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    Welcome to the board! Another thing to try is writing something like your name, a phrase poem etc. This will give you practice controlling the movement of the machine, and you already know the pattern. Look on youtube for different patterns. Most of the videos will talk you thru the motion. Try different designs. You will find some that are easier for you to do than others. Pick one of those easier ones to concentrate on. Make sure that you practice the design going L-r, R-L, bottom up and top down as you will usually need to fill in the space going in different directions.
    As others mentioned, there's no quick result, you will just have to practice!
    "I do not understand how anyone can live without one small place of enchantment to turn to."
    Marjorie Kinnan Rawlings

  6. #6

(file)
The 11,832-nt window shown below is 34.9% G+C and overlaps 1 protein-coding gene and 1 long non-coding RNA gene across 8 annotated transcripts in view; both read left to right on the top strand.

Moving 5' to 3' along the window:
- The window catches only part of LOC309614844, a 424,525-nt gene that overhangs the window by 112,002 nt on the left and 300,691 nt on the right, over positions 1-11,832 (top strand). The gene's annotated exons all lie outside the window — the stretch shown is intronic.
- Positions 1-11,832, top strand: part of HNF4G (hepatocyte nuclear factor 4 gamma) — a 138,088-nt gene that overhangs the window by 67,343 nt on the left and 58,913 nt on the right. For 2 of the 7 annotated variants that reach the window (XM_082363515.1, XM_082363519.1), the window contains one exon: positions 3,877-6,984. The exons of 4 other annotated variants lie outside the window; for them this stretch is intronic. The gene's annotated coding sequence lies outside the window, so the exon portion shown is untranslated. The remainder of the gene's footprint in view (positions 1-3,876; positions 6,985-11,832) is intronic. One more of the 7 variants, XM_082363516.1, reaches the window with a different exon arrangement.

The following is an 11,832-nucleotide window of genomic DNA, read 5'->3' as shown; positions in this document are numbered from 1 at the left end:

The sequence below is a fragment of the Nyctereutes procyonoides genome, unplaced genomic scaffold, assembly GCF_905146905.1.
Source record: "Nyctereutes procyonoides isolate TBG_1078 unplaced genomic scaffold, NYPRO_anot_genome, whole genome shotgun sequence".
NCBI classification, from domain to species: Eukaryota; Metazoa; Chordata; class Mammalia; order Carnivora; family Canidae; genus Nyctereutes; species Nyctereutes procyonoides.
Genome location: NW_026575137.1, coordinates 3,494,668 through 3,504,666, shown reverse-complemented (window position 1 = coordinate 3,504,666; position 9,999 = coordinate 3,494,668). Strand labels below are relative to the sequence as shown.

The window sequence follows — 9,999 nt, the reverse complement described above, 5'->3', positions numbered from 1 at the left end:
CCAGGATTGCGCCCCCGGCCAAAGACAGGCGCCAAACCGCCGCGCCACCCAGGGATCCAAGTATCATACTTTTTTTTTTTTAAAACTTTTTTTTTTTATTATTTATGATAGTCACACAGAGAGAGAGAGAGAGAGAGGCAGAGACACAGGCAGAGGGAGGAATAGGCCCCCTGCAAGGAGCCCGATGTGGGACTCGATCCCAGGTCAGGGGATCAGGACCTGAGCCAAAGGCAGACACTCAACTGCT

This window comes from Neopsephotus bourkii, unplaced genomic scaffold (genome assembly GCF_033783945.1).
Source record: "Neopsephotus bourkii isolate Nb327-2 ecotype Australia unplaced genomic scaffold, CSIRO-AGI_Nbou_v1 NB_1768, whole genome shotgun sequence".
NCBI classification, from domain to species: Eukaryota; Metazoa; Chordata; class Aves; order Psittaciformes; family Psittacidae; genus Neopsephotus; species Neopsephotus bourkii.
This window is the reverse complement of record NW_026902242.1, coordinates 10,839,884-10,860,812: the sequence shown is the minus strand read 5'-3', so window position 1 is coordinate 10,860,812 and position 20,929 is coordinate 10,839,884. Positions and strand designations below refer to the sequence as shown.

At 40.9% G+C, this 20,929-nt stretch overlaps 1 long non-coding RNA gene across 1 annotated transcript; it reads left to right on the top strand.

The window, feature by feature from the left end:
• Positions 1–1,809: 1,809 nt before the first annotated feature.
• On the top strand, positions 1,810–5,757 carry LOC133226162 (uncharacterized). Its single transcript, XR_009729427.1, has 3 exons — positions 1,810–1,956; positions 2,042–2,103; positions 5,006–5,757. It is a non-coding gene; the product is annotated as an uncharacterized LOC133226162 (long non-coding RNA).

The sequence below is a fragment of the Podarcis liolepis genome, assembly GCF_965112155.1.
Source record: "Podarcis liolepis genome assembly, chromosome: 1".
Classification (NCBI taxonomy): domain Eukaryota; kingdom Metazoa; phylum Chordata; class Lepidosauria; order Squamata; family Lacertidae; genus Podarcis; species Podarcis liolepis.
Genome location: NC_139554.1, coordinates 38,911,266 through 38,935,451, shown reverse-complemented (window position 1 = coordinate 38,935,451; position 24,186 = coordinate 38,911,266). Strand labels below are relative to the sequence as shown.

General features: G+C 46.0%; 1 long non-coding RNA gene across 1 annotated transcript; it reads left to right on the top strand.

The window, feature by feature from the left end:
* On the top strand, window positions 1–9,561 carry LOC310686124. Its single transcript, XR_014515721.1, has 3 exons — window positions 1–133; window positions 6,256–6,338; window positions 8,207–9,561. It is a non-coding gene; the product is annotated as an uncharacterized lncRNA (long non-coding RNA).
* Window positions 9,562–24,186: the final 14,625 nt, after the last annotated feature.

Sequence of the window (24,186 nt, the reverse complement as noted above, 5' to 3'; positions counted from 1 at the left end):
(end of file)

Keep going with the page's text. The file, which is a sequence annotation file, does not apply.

Senior Member Pagzz's Avatar
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    good suggestions so far. I would add if you want to get good at free motion get a notebook or whiteboard and sketch. that gives you muscle memory. Patsy Thompson has information on her website and though she focuses on DSM the designs of course work well for longarm also. https://www.youtube.com/user/CozyQuiltDesigns/videos. I also found the pajamaquilter dvd helpful when I first started http://www.pajamaquilter.com/

    Look at quilts or look at pantagraphs and try and sketch the design. repeat. you will get comfortable with your interpretation - like handwriting. then take that design to fabric. many designs spring off an initial one and Patsy Thompson is good at explaining that.

    Have fun.
    Peggy

    "Tension is who you think you should be. Relaxation is who you are."
    -Chinese proverb
    http://peggybsquilting.blogspot.com/

  7. #7
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    Angela Walters has YouTube videos on both sewing machine and long arm machines. She also has several books that are helpful. Her website is www.quiltingismytherapy.com

  8. #8
    Power Poster Jingle's Avatar